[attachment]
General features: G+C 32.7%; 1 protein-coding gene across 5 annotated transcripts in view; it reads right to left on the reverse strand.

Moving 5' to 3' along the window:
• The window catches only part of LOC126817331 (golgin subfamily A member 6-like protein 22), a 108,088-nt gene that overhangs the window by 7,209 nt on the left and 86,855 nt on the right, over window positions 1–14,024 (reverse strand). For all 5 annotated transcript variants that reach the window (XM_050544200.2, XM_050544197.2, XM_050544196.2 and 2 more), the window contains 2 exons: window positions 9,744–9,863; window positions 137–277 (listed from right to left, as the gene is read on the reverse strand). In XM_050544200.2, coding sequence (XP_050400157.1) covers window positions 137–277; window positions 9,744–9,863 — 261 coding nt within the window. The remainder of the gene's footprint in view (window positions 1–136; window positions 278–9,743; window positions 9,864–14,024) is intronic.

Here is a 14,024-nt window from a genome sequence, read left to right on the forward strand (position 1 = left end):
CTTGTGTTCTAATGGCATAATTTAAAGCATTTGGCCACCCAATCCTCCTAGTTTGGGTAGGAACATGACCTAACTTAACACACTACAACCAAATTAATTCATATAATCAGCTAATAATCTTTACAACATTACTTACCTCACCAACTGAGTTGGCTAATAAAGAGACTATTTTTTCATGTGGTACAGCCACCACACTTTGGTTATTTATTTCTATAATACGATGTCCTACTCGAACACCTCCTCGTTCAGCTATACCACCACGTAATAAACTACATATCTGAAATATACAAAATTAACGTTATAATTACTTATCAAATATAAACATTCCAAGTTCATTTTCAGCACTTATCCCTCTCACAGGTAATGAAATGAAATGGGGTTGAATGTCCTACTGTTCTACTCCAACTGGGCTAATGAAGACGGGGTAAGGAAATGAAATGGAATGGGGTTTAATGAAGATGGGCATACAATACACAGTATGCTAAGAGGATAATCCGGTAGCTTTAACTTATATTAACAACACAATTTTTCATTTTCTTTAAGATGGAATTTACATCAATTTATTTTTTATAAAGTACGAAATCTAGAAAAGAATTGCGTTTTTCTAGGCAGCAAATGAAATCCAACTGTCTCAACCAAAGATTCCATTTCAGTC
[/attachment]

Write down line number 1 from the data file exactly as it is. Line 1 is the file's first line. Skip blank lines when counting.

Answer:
General features: G+C 32.7%; 1 protein-coding gene across 5 annotated transcripts in view; it reads right to left on the reverse strand.